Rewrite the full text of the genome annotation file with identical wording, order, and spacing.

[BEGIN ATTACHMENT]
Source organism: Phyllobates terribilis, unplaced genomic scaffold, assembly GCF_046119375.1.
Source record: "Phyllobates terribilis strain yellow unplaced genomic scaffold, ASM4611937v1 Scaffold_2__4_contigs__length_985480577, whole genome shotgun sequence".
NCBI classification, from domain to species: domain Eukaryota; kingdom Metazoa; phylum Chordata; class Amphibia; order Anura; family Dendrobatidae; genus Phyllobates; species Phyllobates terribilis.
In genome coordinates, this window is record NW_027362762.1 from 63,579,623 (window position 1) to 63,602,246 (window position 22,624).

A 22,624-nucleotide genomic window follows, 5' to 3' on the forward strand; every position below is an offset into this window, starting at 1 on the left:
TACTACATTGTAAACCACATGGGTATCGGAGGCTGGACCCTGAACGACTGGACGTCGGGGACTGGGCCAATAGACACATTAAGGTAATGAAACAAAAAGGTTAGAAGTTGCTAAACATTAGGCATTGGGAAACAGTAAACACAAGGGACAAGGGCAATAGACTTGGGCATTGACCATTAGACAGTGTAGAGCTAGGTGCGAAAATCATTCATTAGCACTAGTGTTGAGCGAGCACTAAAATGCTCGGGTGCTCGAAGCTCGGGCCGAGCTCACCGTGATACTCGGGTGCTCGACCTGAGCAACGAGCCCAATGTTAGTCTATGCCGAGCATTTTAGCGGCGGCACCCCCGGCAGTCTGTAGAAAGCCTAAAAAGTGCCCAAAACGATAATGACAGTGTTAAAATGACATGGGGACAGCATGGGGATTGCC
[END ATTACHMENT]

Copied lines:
Source organism: Phyllobates terribilis, unplaced genomic scaffold, assembly GCF_046119375.1.
Source record: "Phyllobates terribilis strain yellow unplaced genomic scaffold, ASM4611937v1 Scaffold_2__4_contigs__length_985480577, whole genome shotgun sequence".
NCBI classification, from domain to species: domain Eukaryota; kingdom Metazoa; phylum Chordata; class Amphibia; order Anura; family Dendrobatidae; genus Phyllobates; species Phyllobates terribilis.
In genome coordinates, this window is record NW_027362762.1 from 63,579,623 (window position 1) to 63,602,246 (window position 22,624).

A 22,624-nucleotide genomic window follows, 5' to 3' on the forward strand; every position below is an offset into this window, starting at 1 on the left:
TACTACATTGTAAACCACATGGGTATCGGAGGCTGGACCCTGAACGACTGGACGTCGGGGACTGGGCCAATAGACACATTAAGGTAATGAAACAAAAAGGTTAGAAGTTGCTAAACATTAGGCATTGGGAAACAGTAAACACAAGGGACAAGGGCAATAGACTTGGGCATTGACCATTAGACAGTGTAGAGCTAGGTGCGAAAATCATTCATTAGCACTAGTGTTGAGCGAGCACTAAAATGCTCGGGTGCTCGAAGCTCGGGCCGAGCTCACCGTGATACTCGGGTGCTCGACCTGAGCAACGAGCCCAATGTTAGTCTATGCCGAGCATTTTAGCGGCGGCACCCCCGGCAGTCTGTAGAAAGCCTAAAAAGTGCCCAAAACGATAATGACAGTGTTAAAATGACATGGGGACAGCATGGGGATTGCC